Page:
~Anne Marie Bratton

As a teacher, and Chairman of the 1800 House Advisory Committee, who has given classes at the 1800 House since 2006 until 2020, I believe I hold a point of view shared by many teachers and students on the island. Nancy Erikson’s vision of a special intimate spot to come to learn a variety of crafts was brilliant, in my opinion. Almost from its inception, the program produced a respectable income for a start-up program, until cutbacks were instituted. The 1800 House produced revenue for the NHA, although not enough to cover the costs of the entire property. The venue was homelike, and well suited to large and small classes. I have had a student who said the program had ‘changed her life’! It is a travesty that it must be sold. The program was growing in reputation. Big mistake!
~Edith Bouriez

It should only be sold with SIGNIFICANT preservation easements added to the deed, protecting both the exterior AND especially the original interior historic fabric. Otherwise it should remain in the collection. I fear if sold it will become yet another interior gut project, with all interior original features lost.
~Rebecca Fellerman

Considering the build out taking place around the island, getting rid of a property seems short sighted. Considering that many people purchasing old properties and then tearing them apart for mass renovation leaving barely any resemblance to the original building, are not concerned with the traditions of Nantucket, it seems foolish to risk such a thing happening to the 1800 house. People can promise to leave it as intact as possible but in my experience unless it is spelled out with pretty severe penalties, those promises are forgotten. Surely you can come up with something useful for the property for the NHA. Widen your vision if need be.
~Georgia Ann Snell

I was at the annual meeting and listened carefully to the arguments pro and con selling the property. I understand that selling the 1800 House seems appealing in the present circumstances with revenues probably down and real estate prices up. However, I am opposed to the sale when I think about the future. Housing, for one, is scarce and the property could be used for staffing and for visiting scholars.
~Barbara White

As a resident of the island, I have a very soft spot in my heart for the 1800 House. All of my adult family members have taken art classes there over the years, learning how to make bent willow chairs and jewelry.  As a director of a local non-profit (Nantucket Lighthouse School), I am grateful for the 1800 House as a venue for events, especially our annual Nantucket Garden Festival. The 1800 House is different from many other town properties because it has indoor and outdoor space.  There are so few places in town like the 1800 House; it would be such a loss for the NHA to sell it.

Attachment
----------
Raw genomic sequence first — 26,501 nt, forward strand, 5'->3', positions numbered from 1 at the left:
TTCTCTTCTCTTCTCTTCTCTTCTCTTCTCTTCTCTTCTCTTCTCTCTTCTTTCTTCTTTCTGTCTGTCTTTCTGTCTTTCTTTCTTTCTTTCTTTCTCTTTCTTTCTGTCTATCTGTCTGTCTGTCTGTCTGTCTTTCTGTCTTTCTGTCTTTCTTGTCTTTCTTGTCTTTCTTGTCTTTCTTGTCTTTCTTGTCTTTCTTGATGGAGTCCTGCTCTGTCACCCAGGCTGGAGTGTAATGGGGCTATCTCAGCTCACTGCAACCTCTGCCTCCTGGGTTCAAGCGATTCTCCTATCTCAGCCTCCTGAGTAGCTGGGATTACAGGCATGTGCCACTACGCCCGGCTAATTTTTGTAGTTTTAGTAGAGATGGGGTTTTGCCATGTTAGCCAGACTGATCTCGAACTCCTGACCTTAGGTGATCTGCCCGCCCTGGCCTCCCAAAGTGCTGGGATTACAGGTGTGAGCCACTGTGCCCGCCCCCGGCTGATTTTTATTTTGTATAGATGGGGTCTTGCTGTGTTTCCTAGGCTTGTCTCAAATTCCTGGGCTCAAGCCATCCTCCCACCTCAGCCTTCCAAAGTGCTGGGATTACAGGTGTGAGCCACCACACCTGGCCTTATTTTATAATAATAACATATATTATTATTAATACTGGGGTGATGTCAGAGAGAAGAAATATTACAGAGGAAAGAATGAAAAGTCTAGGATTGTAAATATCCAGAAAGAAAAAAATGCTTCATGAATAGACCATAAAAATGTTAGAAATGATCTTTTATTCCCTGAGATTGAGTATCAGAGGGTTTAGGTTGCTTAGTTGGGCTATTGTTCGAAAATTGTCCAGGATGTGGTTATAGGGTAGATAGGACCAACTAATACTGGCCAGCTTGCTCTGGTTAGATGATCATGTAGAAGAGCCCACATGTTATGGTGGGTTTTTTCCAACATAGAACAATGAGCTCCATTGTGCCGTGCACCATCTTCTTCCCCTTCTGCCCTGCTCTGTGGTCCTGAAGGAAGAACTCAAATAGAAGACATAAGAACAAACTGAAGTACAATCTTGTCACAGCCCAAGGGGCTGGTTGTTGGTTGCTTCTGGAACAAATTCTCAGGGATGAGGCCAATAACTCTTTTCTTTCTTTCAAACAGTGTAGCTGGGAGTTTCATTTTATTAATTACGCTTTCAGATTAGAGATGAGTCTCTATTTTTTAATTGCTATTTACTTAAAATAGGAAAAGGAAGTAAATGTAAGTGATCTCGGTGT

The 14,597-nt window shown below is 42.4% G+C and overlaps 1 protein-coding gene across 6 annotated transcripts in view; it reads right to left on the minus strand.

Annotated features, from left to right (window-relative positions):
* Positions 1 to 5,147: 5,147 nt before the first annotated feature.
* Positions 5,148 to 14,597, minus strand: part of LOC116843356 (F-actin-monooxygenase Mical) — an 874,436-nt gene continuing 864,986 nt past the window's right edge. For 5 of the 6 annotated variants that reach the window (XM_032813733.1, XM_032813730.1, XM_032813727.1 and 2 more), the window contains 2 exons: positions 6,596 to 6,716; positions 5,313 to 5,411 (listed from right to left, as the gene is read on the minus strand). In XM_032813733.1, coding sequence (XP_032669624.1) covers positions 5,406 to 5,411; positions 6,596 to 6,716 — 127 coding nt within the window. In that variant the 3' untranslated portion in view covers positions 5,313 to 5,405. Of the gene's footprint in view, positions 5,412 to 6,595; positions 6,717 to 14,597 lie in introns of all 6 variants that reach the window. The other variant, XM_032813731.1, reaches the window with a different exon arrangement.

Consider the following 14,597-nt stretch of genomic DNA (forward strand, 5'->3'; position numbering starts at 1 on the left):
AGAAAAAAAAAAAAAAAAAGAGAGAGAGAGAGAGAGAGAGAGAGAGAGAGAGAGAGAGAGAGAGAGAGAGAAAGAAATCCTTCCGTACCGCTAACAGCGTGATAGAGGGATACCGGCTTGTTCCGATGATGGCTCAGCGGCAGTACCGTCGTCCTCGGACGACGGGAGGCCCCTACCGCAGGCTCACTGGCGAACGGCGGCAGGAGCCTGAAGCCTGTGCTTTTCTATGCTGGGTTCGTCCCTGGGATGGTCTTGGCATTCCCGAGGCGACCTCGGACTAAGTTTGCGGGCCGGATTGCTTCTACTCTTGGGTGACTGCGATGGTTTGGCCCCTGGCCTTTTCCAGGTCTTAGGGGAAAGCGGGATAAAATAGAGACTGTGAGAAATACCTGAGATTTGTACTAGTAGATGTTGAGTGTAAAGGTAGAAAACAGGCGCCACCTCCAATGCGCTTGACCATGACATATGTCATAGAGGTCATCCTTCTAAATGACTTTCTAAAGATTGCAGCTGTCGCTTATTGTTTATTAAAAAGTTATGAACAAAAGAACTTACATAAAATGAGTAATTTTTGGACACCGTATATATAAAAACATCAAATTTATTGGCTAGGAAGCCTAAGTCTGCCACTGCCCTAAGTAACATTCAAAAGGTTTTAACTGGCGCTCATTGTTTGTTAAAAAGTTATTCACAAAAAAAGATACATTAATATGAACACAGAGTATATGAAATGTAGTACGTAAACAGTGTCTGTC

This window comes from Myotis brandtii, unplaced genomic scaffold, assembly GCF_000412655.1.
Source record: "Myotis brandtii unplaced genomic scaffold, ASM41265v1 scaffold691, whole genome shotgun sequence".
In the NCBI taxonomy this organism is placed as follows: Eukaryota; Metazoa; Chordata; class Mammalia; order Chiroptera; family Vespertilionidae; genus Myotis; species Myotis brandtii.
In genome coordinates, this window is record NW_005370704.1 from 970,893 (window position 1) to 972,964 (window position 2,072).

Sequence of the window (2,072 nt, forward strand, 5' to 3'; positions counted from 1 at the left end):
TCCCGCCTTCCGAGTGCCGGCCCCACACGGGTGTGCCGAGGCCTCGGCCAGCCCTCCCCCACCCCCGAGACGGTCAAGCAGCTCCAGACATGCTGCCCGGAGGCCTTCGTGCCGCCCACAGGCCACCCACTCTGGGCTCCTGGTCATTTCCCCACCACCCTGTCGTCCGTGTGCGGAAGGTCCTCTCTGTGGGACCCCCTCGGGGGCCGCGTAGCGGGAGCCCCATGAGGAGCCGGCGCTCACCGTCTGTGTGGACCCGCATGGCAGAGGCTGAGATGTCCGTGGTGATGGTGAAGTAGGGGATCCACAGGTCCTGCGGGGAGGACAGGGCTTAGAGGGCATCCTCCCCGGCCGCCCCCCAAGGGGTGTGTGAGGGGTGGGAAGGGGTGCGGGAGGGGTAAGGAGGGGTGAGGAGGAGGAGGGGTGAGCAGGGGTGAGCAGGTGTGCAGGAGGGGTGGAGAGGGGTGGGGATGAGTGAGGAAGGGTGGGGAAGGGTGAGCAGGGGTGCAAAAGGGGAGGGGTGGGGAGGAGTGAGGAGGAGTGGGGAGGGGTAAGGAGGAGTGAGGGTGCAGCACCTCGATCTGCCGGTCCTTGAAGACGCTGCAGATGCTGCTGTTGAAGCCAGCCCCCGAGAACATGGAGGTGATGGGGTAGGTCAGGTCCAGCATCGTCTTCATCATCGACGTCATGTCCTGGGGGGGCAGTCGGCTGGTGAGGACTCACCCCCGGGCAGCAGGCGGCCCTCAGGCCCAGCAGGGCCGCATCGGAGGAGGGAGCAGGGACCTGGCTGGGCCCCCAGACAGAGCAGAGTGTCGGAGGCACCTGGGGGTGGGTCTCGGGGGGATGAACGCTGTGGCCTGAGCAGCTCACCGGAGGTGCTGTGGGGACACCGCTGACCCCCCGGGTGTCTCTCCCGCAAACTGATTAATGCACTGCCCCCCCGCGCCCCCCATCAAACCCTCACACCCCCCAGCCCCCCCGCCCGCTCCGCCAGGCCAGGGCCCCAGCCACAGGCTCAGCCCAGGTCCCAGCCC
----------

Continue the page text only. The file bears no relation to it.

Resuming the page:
~Christine Hanson

I have had a long life and have seen disastrous decisions made by Boards of Governors.(Google the Baltimore Museum of Art.  I think boards with relatively short experience with the museum they serve, often don’t know how the public at large might react. THEY ARE THE ONES WHO USE THE MUSEUM/institutions. In this particular case there was no sufficient effort to gauge the public effect which (if they can see through the propaganda) seem to be very much against moving the extremely popular craft and education classes to that TREASURE ,The Greater Light. To take the furnishings (and history) out of that unique house is shortsighted and from what I hear, extremely unpopular. I feel that Boards are often insulated .They give a lot of time to the job and do incredible work keeping the NHA going and improving —-,but maybe they are not always totally aware of ALL SIDES when making an irrevocable decision.
~Eleanor Reade

I believe that a carefully thought out preservation restriction should be placed on the house and only then should it be sold. I believe that it is the responsibility of the NHA to protect the architecture of the building for the community.  The deaccession policy of the NHA is unclear. Thank you for asking.
~Caroline Ellis

I have never visited the 1800 House but have read about it on the NHA website. I oppose selling it. I’m certain a sale would result in another luxury renovation for short term rental. There are plenty of those on Nantucket but historic homes open to the public are in short supply.

I favor keeping the home. I am reading Anna Gardner’s biography which I purchased in the NHA gift shop. The 1800 House could be dedicated to the women on Nantucket active in the abolitionist movement in the 1800s. I am grateful for the NHA’s efforts to preserve and present Nantucket’s rich history to visitors. This house seems entirely consistent with this mission.